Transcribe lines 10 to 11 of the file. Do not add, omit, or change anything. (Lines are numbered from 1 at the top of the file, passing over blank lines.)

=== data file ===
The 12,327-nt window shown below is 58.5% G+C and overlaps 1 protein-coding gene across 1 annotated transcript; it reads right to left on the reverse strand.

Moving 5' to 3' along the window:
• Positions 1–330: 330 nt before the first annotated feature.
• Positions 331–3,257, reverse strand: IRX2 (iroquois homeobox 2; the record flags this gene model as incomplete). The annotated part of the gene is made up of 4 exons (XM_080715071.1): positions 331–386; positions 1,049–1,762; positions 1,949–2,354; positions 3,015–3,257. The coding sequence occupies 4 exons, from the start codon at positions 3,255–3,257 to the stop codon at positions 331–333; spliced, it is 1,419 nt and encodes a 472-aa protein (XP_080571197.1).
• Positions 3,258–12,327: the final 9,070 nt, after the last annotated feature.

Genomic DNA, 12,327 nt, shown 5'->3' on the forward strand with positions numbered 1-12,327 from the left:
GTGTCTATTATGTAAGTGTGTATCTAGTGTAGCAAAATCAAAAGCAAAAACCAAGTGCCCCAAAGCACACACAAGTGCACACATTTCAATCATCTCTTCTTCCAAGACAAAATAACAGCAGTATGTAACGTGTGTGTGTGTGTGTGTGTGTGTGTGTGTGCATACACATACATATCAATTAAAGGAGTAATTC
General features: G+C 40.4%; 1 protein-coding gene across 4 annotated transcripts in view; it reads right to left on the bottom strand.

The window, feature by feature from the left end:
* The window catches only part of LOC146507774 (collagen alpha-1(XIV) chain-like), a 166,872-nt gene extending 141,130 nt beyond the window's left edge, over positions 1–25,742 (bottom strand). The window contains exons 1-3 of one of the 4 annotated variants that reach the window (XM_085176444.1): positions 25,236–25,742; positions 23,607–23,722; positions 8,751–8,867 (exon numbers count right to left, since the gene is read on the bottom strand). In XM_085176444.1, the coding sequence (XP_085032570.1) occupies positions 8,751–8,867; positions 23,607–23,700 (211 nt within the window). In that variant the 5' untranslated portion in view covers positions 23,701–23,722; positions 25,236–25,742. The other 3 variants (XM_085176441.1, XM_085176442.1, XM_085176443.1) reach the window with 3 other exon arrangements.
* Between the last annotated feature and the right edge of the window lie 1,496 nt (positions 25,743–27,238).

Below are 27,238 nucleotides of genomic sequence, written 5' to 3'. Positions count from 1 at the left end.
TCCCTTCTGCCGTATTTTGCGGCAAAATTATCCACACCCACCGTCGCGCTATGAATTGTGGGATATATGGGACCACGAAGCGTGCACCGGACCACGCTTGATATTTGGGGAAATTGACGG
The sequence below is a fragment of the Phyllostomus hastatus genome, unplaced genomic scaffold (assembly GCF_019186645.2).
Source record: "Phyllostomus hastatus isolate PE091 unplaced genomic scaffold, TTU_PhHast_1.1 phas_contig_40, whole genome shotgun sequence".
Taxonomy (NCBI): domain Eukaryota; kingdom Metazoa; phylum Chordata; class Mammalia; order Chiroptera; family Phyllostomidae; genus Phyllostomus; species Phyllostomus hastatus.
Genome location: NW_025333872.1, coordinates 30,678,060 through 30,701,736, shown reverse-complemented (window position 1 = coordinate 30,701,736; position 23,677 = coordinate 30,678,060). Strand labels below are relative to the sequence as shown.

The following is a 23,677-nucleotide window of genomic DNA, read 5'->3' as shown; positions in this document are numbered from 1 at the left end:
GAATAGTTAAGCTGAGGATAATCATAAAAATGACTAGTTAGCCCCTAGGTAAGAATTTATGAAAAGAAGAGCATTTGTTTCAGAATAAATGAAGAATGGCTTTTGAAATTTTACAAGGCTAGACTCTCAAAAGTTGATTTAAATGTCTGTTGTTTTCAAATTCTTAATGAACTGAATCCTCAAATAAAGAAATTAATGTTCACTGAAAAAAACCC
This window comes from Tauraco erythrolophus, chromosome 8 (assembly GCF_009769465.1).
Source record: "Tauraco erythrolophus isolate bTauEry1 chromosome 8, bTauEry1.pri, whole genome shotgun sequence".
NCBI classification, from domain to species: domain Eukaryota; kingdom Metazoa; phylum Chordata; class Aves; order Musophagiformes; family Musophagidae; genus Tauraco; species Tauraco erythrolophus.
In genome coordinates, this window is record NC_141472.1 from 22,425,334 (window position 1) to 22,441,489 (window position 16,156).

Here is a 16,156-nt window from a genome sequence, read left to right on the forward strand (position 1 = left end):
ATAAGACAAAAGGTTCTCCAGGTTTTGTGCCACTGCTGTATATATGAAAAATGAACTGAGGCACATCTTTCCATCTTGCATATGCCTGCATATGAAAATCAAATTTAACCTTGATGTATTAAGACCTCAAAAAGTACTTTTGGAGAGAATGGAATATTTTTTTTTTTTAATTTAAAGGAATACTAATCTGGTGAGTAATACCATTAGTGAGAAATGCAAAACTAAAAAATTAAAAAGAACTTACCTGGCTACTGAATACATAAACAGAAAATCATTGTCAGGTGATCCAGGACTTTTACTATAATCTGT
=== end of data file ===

* The window catches only part of LOC146507774 (collagen alpha-1(XIV) chain-like), a 166,872-nt gene extending 141,130 nt beyond the window's left edge, over positions 1–25,742 (bottom strand). The window contains exons 1-3 of one of the 4 annotated variants that reach the window (XM_085176444.1): positions 25,236–25,742; positions 23,607–23,722; positions 8,751–8,867 (exon numbers count right to left, since the gene is read on the bottom strand). In XM_085176444.1, the coding sequence (XP_085032570.1) occupies positions 8,751–8,867; positions 23,607–23,700 (211 nt within the window). In that variant the 5' untranslated portion in view covers positions 23,701–23,722; positions 25,236–25,742. The other 3 variants (XM_085176441.1, XM_085176442.1, XM_085176443.1) reach the window with 3 other exon arrangements.
* Between the last annotated feature and the right edge of the window lie 1,496 nt (positions 25,743–27,238).